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Mason Bees — True New Yorkers

Flora and Fauna Fridays

A weekly entry about the life of our estuary and watershed.

Hornfaced mason bee by Beatriz Moisset via Wikimedia Commons.


Blue Orchard Bee by Robert Engelhardt via Wikimedia Commons.

Quick! Picture a bee’s home. Most folks visualize a honeycomb, with its elaborate system chambers and complex society in service to a queen. New Yorkers are even prone to compare their dense, buzzing lifestyle to those of drone honey bees. In this increasingly freelance economy where over half of Manhattanites live alone, the mason bee might a more apt symbol. These small but energetic pollinators live alone in individual nests yet packed as close to another as apartment dwellers. It doesn’t hurt their relatability for Knickerbockers that some mason bees are a bit flashy, with metallic coloring.

Osmia georgica mason bee via University of Virgina.

In nature, mason bees seek out crevices, holes bored by other insects, hollow straws, or even empty snail shells. They don’t drill into wood like carpenter bees. The common name for the osmia genus of bee, of which there are hundreds of species, derives from how they compartmentalize their masonry-like nests with walls of grit, clay, chewed plant fibers, and mud. One fancier sort, however, true to Ottoman and Persian opulence, lines its nest with flower petals throughout its range from Turkey to Iran. Each chamber houses an egg that’s laid atop its provisions of pollen and nectar. As each egg is set up, the female walls it off and starts anew. She does this again and again over her six-week life. Females are laid first, in the deepest levels, and males toward the front. The males emerge first and wait for the females to emerge for mating — some might even extract a female. Then the males quickly die.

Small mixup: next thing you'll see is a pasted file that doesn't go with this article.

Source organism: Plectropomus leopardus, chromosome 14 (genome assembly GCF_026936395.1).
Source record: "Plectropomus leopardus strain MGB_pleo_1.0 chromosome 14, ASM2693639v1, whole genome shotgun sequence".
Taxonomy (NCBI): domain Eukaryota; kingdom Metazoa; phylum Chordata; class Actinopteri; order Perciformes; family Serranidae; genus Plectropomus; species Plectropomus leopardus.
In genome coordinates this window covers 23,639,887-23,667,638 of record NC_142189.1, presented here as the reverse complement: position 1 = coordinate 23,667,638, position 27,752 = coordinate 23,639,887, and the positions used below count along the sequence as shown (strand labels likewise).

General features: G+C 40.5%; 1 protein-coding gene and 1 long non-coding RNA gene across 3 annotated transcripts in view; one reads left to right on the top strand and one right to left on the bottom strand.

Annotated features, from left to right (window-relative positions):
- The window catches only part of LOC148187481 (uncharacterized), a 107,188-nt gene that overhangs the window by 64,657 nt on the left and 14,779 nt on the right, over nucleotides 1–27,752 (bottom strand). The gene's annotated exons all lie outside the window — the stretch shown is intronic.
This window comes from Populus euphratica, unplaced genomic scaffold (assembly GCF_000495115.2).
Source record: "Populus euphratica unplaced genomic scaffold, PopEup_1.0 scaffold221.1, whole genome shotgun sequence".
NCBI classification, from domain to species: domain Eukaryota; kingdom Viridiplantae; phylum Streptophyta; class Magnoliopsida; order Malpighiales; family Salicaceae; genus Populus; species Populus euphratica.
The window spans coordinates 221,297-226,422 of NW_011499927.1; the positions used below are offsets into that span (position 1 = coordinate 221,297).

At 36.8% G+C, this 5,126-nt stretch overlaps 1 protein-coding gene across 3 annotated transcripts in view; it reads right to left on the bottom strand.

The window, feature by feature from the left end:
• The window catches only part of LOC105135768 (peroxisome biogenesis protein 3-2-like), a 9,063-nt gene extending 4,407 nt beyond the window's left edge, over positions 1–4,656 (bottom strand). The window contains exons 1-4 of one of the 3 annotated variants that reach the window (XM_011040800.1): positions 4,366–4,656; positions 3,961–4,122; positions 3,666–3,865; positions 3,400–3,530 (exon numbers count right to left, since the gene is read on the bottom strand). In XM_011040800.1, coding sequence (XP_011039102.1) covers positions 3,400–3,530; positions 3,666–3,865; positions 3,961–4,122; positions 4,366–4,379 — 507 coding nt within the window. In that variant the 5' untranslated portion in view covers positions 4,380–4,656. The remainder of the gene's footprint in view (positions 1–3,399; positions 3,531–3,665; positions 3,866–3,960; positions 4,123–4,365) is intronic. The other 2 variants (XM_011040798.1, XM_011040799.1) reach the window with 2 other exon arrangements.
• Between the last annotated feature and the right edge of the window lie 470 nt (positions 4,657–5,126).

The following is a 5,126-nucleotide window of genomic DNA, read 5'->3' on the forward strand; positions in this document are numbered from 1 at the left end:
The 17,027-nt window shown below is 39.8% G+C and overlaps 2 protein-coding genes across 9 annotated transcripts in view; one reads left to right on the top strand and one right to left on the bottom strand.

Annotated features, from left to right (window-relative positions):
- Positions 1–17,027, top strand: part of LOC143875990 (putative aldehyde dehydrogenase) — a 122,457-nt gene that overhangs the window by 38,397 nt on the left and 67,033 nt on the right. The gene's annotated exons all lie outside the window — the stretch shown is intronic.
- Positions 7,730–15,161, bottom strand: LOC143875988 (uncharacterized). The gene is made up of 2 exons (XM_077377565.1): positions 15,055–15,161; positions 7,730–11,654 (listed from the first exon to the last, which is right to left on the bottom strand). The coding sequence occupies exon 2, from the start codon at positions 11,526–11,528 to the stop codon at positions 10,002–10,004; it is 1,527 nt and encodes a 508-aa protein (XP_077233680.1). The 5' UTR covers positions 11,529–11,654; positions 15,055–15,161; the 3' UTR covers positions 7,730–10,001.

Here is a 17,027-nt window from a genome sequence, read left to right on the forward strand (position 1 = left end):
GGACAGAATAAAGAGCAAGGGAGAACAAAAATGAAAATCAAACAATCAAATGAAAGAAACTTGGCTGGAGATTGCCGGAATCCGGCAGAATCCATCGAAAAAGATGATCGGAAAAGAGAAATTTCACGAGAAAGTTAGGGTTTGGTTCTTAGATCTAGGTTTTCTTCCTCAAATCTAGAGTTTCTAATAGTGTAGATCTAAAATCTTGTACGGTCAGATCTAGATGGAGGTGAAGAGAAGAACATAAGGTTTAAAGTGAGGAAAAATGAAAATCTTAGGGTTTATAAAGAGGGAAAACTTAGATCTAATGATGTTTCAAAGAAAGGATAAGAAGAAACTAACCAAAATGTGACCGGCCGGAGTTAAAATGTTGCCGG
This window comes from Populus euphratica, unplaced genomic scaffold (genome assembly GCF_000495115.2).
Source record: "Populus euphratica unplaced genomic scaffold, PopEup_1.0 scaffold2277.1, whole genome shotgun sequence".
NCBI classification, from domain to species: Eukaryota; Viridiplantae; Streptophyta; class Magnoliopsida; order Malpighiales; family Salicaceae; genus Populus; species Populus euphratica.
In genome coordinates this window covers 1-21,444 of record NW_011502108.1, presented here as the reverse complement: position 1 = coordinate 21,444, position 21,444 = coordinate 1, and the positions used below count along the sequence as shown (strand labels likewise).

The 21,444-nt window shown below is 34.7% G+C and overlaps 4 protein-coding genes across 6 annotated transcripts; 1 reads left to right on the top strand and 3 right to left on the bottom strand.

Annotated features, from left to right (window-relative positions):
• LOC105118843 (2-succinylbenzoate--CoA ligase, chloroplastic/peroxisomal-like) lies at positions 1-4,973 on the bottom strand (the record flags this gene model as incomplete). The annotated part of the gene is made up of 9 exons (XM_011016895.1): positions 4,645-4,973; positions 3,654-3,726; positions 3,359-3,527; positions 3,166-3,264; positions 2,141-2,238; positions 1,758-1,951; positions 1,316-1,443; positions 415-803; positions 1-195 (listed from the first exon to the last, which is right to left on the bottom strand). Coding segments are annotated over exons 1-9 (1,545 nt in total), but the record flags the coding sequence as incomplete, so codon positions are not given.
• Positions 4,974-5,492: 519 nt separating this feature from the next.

For all of their diversity, masons comprise just 7% of all bees in New York State. Most other bees live underground, in abandoned animal  boroughs, hollowed out logs, or hives.

Mason bees are not at all aggressive, and their stingers — which lack barbs — evolved to become primarily egg guides. One can even gently handle mason bees without fear of being stung. For this reason, and their high activity (they’re orders of magnitude more efficient as pollinators than honey bees), mason bees are increasingly popular in urban gardens and natural conservation areas. The native Blue Orchard bee is especially solicited, though Japanese Hornfaced Mason Bees were imported and have become naturalized. Other varieties commonly seen in these parts are the Bufflehead Mason Bee (Osmia bucephala), Bull Mason Bee  (Osmia taurus), Hoplitis Mason Bee, Osmia Georgica Mason Bee, and Osmia Pumila Mason Bee. We’ll encourage these bees to strengthen HarborLAB’s shoreline plantings of native flowers and fruit bushes that stabilize shorelines and sustain migratory birds and other wildlife.

To welcome mason bees, some folks purchase commercially made houses made from bundled tubes. HarborLAB uses a different and equally proven design: “bee blocks.” Volunteer Jessica Grable, who leads our fabrication projects, provides wood in three pieces: a block with an angled top, a small piece to be nailed on that slope for a rain roof, and a thin mounting plank. Students and volunteers nail those pieces together, paint only the roof, and use a manual drill to make rows of holes for the bees to occupy. Some designs are more elaborate, drilling deeper holes into larger blocks (6″ is ideal) and lining them with parchment paper. These measures are generally taken by farmers and serious gardeners. We’ll experiment with different forms, and perhaps even try using invasive phragmites reeds.

Our mason bee homes will be donated to waterfront parks, gardens, and wilderness areas throughout NYC. One of our first installations will be the historic and beautiful Old Stone House near the Gowanus Canal. We’ll of course erect them all around our home waterway, the Newtown Creek!

Prototype mason bee home by Jessica Grable.

Tips for placement:


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